“I can understand how you felt,” I said.

“We talked it through and realized it wasn’t the answer,” Guy said, “I’m going to try to bring in more money.”

“I’m not sure that is the answer,” I said. “I think you both may have lost sight of your true purpose in creating your lives together. You both chose to live a less material life. Edna you rejected your family’s values by opting not to go into the family business for a higher ideal of teaching others, Guy, you chose to focus on taking care of your children ahead of earning a large salary.” They nodded their heads in agreement. I continued. “I think you both have to ask yourselves why you chose a less conventional way of living. It couldn’t be for money.” I paused after these words and thought for a moment. “I think you did it for love.”

The couple listened in silence. I went on. “Over the years I’ve seen many couples get so caught up in their money struggles that they loose track of the essence of their relationship. I watched you both get closer together in managing your finances. But I think you may not have taken enough time to just be with each other and share that special feeling that brought you together.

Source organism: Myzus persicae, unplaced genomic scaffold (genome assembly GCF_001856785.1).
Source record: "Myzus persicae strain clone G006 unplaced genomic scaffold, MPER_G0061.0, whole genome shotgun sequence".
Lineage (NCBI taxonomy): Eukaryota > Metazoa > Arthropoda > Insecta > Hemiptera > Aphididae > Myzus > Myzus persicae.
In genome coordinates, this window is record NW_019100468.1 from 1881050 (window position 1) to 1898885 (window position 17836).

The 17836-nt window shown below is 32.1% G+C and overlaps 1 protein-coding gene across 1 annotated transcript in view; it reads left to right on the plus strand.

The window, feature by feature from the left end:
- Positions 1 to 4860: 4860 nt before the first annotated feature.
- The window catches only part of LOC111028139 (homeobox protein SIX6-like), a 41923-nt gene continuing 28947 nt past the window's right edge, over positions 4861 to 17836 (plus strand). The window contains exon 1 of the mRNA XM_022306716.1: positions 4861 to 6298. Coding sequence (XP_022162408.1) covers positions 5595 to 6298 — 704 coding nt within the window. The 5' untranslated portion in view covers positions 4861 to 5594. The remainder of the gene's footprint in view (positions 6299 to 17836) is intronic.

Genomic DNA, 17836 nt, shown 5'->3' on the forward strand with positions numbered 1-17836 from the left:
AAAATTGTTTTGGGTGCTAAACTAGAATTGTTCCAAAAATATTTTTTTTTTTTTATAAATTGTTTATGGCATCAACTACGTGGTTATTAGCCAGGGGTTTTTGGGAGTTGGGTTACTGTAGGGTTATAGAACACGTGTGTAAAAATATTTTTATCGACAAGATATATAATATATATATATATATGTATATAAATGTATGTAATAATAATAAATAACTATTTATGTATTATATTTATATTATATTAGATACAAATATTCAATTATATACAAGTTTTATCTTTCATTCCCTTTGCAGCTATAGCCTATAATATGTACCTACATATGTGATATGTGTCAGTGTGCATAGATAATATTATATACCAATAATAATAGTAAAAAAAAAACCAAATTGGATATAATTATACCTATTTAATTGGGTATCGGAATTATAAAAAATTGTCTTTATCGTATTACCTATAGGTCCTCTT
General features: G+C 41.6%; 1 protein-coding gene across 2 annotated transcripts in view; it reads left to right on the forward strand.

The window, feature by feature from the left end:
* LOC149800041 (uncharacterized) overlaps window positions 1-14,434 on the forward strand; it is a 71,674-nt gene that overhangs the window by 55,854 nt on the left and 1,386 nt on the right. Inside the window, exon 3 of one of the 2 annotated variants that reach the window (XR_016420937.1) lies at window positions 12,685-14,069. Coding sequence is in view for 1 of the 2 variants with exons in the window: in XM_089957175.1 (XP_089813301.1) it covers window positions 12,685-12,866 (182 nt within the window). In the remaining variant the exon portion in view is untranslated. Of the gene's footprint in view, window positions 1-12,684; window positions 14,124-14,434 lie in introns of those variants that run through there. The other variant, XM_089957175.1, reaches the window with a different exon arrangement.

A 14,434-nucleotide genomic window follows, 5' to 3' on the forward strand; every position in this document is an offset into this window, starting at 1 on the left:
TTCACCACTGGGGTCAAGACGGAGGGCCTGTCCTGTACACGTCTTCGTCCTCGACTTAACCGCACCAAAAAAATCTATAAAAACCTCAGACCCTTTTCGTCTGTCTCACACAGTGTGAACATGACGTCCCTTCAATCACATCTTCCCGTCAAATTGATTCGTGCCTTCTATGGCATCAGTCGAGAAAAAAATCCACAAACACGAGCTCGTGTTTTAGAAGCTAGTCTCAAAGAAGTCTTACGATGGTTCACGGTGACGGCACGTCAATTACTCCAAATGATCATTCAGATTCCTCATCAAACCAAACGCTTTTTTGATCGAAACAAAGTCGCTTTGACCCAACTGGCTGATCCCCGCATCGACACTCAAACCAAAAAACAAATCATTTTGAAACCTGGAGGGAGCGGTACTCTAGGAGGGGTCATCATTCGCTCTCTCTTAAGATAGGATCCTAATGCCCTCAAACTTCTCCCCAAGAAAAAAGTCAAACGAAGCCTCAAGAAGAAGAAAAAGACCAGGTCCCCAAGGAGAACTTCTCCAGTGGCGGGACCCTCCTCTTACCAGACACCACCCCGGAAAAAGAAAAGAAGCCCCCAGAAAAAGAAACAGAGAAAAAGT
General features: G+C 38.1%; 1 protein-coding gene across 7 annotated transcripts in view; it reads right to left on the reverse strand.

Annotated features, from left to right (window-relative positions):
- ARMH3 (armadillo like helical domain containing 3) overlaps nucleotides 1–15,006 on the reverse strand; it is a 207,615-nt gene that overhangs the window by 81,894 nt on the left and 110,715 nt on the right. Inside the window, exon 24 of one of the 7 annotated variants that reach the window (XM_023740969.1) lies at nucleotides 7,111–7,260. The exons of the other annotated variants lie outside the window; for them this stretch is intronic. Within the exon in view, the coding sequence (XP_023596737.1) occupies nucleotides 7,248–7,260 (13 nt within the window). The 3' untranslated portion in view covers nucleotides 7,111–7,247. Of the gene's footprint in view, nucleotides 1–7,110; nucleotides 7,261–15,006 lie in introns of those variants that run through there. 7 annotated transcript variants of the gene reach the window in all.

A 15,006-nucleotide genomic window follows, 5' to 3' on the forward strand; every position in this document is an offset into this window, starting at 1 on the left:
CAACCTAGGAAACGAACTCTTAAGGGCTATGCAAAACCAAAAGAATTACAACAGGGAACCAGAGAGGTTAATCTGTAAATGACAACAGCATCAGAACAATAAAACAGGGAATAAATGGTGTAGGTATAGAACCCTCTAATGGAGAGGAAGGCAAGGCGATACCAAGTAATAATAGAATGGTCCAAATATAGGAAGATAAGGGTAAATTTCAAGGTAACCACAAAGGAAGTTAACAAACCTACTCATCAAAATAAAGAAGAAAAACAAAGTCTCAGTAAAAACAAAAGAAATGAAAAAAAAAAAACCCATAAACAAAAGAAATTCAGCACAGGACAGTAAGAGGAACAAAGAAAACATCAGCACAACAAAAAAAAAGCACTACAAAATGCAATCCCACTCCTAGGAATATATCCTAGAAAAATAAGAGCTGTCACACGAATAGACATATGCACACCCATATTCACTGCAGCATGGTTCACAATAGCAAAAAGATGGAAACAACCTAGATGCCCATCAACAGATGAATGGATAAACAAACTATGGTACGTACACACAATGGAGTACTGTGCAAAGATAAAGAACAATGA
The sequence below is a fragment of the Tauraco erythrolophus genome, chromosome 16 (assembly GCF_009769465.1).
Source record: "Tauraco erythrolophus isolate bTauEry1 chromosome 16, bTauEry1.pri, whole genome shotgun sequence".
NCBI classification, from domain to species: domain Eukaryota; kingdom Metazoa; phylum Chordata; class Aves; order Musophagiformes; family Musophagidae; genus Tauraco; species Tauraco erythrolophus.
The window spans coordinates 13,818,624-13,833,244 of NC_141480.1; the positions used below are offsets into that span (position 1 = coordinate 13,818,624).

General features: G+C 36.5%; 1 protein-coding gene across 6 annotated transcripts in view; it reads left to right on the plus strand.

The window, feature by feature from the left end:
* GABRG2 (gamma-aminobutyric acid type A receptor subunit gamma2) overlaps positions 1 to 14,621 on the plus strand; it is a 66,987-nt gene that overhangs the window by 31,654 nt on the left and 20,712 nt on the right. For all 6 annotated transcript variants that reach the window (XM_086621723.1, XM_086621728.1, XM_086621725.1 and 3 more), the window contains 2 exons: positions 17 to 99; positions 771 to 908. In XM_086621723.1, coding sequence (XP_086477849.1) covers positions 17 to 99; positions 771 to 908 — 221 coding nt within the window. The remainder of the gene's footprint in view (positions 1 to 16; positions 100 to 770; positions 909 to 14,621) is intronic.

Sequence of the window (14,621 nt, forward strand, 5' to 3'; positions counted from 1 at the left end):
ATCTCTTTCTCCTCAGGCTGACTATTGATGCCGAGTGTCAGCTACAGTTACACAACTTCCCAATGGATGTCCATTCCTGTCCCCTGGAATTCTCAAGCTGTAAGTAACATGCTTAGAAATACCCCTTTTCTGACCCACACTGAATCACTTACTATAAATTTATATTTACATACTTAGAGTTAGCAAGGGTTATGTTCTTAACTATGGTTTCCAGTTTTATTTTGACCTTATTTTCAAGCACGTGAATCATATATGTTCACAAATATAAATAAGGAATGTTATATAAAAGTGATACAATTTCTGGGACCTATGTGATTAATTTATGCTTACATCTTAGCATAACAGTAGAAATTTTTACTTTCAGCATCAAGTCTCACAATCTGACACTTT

If I were you, I’d take the next few months and focus on sharing the love you have and not immerse yourselves in your financial struggles. Take lots of walks together. Find more time to be intimate. Laugh more together. Acknowledge the choices you have made and be proud of them.

You know in your hearts that you have made the right choices not to chase after money, liberate yourselves from any guilt you have. Then, when you feel that you’ve gotten the right perspective you can start in again working on your financial issues, knowing that they are truly only a secondary part of your lives.”

The couple left, and I thought to myself. “That was the first time that I advised a couple not to try to deal with their money issues.” And I was glad I did it.

Tags: money stress case studies | money issues | emotion-based financial instruction | financial self help lesson plans